Business and Ambition on the ‘Road to Paris’
Oil giant BP says there needs to be a price on carbon to enable the market to cut emissions. You read correctly. One of the world's six major oil and gas companies supports a global price on carbon.
In the latest version of its annual Energy Outlook report, BP recommends that government set a meaningful global price on carbon emissions to level the playing field for businesses and let the market choose the best climate solutions.
While there is a growing number of companies and investors that support carbon pricing, it's big news when an oil and gas company joins the ranks. ExxonMobil publicly backed a carbon tax in 2009, even if they did logy against a cap and trade scheme in the U.S. Congress. And only recently the CDP (formerly known as the Carbon Disclosure project) reported that many companies (Exxon, BP, ConocoPhillips, Chevron, Shell) were using carbon pricing estimated to plan for hypothetical future regulation in the US.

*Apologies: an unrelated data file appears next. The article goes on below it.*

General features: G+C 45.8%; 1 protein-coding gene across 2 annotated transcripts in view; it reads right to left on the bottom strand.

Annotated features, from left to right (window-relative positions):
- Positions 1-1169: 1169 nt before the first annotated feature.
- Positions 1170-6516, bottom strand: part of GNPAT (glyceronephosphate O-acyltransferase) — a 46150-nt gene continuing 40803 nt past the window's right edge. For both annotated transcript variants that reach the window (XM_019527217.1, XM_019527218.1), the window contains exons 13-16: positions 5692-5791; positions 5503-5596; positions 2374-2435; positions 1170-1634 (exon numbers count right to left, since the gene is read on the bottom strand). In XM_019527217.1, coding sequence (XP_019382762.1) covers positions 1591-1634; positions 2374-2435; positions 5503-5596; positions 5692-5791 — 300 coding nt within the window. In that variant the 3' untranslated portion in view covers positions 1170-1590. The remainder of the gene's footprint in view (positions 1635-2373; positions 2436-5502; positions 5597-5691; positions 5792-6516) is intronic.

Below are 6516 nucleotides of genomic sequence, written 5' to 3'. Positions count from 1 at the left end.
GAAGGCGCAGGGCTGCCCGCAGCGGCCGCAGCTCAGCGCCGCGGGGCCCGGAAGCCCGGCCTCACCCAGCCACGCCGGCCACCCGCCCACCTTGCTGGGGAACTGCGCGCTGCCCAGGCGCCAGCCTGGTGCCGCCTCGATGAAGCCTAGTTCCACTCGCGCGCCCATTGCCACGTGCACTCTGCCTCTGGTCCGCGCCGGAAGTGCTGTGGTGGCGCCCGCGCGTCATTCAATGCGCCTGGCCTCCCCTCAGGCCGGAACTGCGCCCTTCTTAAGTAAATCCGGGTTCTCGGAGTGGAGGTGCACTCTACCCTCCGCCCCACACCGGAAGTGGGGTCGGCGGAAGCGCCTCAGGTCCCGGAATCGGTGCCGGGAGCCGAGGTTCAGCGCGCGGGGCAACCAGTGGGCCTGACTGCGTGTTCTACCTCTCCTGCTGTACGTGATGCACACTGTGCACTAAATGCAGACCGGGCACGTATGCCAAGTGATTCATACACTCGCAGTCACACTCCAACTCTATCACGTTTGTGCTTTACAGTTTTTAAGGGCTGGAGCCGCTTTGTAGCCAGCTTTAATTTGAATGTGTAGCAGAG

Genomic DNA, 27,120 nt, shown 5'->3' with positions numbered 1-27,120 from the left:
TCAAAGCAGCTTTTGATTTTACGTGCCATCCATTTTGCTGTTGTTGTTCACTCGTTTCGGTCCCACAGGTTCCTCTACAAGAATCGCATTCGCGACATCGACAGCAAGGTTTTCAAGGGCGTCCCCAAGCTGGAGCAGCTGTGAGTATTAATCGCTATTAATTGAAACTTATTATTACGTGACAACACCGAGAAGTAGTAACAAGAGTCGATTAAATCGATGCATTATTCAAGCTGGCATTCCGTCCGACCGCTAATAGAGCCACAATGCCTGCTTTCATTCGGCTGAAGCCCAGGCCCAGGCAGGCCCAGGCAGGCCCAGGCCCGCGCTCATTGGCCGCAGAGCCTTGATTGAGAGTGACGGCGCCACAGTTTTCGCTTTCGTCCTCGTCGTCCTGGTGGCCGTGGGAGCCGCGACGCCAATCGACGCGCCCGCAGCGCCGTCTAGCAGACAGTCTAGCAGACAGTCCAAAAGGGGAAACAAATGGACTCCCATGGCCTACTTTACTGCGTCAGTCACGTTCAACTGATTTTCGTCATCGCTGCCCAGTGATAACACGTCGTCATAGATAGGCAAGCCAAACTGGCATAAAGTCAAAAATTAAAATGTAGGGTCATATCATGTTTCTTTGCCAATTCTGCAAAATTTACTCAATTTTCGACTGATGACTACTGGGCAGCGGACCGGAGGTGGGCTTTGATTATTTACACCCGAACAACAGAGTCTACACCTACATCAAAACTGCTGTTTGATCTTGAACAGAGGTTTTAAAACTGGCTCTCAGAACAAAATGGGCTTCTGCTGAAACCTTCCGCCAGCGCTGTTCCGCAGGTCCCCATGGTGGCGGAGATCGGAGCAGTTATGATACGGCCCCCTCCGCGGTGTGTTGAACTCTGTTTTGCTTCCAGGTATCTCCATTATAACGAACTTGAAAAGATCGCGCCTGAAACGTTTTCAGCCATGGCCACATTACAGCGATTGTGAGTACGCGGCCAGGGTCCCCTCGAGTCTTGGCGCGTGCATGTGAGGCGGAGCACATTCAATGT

Unlike the US Senator James Inhofe who argued that climate change isn't real, and slammed the "warmest year on record" statements by producing a snowball in the US Congress , respected organizations such as NASA are not concerned with setting records. Rather they are interested, as is business, in long-term trends which do continue to show a gradually warming Earth. Fortunately for us all, climate change science, not the snowball argument, will continue to influence global policy and see business take action.
Read more as we continue our tracking of key business issues across the world.